Commission approval of an application for a mobile home and accessory structures upheld. The Commission properly determined through the "special review" process that alternative nonresidential uses would pose a greater threat to deer and elk winter range than the proposed use. Intervention status for opposing neighbor was proper.
- *Friends of the Columbia Gorge v. Columbia River Gorge Comm’n, 133 Or App 1, 889 P2d 1303 (1995).
Commission approval of proposed facility for storing explosives on Forest land upheld. Installation of the facility is a permitted, non-forest use rather than a conversion of forest land to commercial use, and therefore does not violate the Final Interim Guidelines or section 6(d)(2) of the National Scenic Act.
- Murray v. Columbia River Gorge Comm’n, 133 Or App 461, 891 P2d 1380 (1995).
The mining of aggregate and other material in the GMA is a "major development action" that requires review under section 10(c) of the Scenic Area Act. Major development actions are subject to Commission review in all land classifications in the National Scenic Area except urban areas. Landowner’s mining in the GMA without prior Commission approval was a willful violation of the Act.
- *J. Arlie Bryant, Inc. v. Columbia River Gorge Comm’n, 132 Or App 565, 889 P2d 383, rev den, 321 Or 47, 892 P2d 1024 (1995).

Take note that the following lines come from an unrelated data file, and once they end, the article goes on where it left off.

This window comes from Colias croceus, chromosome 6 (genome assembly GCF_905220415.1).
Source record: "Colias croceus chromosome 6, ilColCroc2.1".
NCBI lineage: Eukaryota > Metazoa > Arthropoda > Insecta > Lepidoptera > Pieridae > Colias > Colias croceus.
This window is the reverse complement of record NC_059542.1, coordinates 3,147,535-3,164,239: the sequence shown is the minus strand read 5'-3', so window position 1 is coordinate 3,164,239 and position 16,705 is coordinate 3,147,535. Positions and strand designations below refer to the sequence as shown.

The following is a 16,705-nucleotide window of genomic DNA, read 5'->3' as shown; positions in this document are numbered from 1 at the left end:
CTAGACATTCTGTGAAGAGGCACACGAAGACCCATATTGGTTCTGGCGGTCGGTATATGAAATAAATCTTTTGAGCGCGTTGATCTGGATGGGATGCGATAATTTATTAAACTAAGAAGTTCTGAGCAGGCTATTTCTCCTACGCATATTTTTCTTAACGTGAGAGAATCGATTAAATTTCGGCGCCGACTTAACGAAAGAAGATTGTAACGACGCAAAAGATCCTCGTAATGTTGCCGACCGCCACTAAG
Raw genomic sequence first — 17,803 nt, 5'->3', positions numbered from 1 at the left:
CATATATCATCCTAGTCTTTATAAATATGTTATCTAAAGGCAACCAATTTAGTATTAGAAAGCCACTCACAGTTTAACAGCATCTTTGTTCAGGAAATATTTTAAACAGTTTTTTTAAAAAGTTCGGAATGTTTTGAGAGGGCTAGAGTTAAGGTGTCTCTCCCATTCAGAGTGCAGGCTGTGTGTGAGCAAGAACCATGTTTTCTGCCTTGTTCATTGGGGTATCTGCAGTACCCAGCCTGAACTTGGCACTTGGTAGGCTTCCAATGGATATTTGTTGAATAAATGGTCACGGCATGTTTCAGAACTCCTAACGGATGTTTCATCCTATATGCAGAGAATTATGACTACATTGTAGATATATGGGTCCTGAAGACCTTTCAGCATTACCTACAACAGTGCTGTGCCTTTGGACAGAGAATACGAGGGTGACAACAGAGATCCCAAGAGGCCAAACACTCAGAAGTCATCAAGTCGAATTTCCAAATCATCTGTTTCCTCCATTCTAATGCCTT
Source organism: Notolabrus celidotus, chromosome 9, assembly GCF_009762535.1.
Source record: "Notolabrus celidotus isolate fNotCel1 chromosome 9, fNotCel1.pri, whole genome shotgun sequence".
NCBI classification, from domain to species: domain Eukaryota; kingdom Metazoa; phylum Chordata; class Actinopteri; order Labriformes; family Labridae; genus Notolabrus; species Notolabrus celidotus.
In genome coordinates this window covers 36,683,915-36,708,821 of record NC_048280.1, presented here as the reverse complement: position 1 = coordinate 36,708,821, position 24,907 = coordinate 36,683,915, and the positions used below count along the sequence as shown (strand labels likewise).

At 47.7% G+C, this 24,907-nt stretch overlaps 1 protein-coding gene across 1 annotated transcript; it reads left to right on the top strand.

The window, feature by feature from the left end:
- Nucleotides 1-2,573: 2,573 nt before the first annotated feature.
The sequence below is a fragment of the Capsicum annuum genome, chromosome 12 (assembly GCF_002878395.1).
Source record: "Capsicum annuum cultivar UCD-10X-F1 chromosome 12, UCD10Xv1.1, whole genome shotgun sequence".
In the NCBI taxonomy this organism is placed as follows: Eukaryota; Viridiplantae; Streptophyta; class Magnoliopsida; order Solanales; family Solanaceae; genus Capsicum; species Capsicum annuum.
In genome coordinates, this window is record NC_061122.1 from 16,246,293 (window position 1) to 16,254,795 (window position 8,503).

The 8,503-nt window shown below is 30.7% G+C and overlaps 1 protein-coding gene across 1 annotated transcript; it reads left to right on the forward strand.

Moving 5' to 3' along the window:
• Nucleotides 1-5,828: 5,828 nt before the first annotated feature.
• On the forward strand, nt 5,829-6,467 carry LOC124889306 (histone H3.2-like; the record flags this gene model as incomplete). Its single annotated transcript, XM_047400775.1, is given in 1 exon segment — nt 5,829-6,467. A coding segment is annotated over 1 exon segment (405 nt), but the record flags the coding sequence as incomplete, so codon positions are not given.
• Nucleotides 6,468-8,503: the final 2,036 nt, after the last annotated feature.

Commission’s order directing five-year phase-out of petitioner’s quarry operation, a non-conforming use in the National Scenic Area, upheld. The five-year period was legitimately selected based on the Director’s findings and conclusions regarding a conflict between the quarry operation and the planned expansion of recreational resources in the area.
- *Murray v. Columbia River Gorge Comm’n, 125 Or App 444, 865 P2d 1319 (1993).
Commission’s denial of application to build a road and subdivide an agricultural area upheld. Commission properly found that approval of the application would set a precedent resulting in adverse cumulative impacts of future parcelization, diversion of agricultural land to residential use, and adverse effects on scenic resources in the area. Because the record did not demonstrate that the applicant was left with no economically viable or beneficial use of the property, the denial was not an uncompensated taking.
- *Miller v. Columbia River Gorge Comm’n, 118 Or App 553, 848 P2d 629 (1993).